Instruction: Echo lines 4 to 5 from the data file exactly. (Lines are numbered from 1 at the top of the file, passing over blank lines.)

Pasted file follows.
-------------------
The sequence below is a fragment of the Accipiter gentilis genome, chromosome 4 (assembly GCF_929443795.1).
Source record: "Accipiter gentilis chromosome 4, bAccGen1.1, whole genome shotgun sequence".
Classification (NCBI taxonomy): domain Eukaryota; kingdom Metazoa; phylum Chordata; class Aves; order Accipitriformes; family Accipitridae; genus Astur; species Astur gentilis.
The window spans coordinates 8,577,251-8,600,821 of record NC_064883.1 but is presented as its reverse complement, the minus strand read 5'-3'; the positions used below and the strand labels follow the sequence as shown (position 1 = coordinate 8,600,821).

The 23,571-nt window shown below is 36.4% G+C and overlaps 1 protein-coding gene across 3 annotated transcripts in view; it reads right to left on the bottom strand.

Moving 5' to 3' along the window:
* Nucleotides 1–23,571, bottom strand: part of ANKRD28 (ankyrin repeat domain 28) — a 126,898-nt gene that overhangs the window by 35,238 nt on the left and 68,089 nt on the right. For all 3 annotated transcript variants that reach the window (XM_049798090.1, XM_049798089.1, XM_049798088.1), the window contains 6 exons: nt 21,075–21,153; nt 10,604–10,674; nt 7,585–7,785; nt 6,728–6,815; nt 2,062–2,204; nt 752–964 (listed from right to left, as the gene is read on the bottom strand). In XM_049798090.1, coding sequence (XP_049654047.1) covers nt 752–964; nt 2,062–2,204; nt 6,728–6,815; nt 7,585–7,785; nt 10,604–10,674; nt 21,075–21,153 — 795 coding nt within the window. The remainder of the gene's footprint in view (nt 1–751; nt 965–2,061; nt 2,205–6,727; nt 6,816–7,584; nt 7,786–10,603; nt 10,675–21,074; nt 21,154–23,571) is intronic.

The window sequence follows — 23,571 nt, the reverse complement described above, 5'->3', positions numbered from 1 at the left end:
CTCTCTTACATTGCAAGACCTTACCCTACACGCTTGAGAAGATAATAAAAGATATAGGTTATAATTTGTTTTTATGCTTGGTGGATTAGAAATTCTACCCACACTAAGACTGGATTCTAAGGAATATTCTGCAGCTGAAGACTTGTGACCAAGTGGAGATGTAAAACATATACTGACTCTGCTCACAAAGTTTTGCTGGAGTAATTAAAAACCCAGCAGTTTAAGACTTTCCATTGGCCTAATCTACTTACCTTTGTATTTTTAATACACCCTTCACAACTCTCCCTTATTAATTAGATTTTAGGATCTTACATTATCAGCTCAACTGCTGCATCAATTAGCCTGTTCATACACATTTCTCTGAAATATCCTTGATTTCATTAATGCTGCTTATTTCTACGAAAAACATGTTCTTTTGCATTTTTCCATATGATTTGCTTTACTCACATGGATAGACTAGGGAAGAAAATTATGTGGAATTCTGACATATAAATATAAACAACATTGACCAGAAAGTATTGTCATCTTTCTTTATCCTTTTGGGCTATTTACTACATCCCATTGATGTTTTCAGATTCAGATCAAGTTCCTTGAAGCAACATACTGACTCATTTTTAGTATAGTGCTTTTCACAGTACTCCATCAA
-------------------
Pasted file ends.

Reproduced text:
The window spans coordinates 8,577,251-8,600,821 of record NC_064883.1 but is presented as its reverse complement, the minus strand read 5'-3'; the positions used below and the strand labels follow the sequence as shown (position 1 = coordinate 8,600,821).

The 23,571-nt window shown below is 36.4% G+C and overlaps 1 protein-coding gene across 3 annotated transcripts in view; it reads right to left on the bottom strand.